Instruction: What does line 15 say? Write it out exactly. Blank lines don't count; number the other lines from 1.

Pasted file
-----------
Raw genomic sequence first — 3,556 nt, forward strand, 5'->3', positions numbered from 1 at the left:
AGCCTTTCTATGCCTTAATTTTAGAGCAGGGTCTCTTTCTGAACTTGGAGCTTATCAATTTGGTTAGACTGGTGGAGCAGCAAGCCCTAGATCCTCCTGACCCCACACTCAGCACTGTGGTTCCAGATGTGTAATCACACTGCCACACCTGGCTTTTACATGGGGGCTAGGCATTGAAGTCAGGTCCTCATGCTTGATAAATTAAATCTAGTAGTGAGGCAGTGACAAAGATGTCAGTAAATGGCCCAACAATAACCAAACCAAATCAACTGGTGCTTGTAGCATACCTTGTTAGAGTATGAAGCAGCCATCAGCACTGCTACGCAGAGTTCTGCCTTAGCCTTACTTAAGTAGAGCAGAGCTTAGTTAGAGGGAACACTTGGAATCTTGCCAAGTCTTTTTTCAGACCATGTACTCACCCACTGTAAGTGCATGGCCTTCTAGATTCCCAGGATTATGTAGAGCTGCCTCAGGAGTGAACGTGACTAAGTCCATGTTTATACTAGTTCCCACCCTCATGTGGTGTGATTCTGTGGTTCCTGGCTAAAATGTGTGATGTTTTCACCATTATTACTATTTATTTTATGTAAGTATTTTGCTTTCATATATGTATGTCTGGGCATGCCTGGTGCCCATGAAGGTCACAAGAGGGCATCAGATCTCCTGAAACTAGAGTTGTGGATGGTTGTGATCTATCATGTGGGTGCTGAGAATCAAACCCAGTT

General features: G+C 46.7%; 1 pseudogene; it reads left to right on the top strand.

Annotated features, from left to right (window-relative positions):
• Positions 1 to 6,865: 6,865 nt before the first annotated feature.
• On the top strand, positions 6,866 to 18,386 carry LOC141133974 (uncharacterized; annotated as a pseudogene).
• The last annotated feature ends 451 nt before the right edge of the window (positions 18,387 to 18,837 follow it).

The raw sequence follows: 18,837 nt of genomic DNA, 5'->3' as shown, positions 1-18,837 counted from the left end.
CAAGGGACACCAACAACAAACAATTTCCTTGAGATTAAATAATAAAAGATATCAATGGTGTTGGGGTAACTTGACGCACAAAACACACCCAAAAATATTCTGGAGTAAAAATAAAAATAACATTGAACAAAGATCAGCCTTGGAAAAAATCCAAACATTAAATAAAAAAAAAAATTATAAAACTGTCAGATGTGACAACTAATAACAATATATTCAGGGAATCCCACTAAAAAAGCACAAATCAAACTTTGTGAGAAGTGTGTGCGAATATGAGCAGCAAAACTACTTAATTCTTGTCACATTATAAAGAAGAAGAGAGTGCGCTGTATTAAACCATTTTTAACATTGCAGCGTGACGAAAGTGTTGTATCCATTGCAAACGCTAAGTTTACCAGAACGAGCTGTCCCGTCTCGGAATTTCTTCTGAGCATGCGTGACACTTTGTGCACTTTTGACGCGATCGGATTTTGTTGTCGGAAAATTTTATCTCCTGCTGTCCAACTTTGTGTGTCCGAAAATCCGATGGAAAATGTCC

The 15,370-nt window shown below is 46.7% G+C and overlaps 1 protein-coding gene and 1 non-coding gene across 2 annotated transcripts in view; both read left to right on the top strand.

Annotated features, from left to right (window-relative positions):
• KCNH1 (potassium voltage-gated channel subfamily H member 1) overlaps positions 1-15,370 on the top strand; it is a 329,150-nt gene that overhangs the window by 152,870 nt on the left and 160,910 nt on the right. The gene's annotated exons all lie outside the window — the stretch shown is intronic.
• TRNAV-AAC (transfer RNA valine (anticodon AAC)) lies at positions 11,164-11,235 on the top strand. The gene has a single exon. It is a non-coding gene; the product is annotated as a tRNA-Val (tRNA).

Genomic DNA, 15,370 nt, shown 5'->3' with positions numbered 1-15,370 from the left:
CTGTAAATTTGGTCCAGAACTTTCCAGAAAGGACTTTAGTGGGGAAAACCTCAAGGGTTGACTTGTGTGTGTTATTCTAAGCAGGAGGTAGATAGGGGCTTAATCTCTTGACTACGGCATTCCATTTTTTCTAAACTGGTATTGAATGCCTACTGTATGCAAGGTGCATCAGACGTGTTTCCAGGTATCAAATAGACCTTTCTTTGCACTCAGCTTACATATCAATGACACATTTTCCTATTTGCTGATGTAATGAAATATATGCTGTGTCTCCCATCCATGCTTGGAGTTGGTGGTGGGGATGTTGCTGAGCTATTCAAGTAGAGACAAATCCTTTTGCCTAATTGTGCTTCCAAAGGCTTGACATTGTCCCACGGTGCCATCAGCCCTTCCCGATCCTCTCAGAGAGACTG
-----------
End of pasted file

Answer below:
CTGTAAATTTGGTCCAGAACTTTCCAGAAAGGACTTTAGTGGGGAAAACCTCAAGGGTTGACTTGTGTGTGTTATTCTAAGCAGGAGGTAGATAGGGGCTTAATCTCTTGACTACGGCATTCCATTTTTTCTAAACTGGTATTGAATGCCTACTGTATGCAAGGTGCATCAGACGTGTTTCCAGGTATCAAATAGACCTTTCTTTGCACTCAGCTTACATATCAATGACACATTTTCCTATTTGCTGATGTAATGAAATATATGCTGTGTCTCCCATCCATGCTTGGAGTTGGTGGTGGGGATGTTGCTGAGCTATTCAAGTAGAGACAAATCCTTTTGCCTAATTGTGCTTCCAAAGGCTTGACATTGTCCCACGGTGCCATCAGCCCTTCCCGATCCTCTCAGAGAGACTG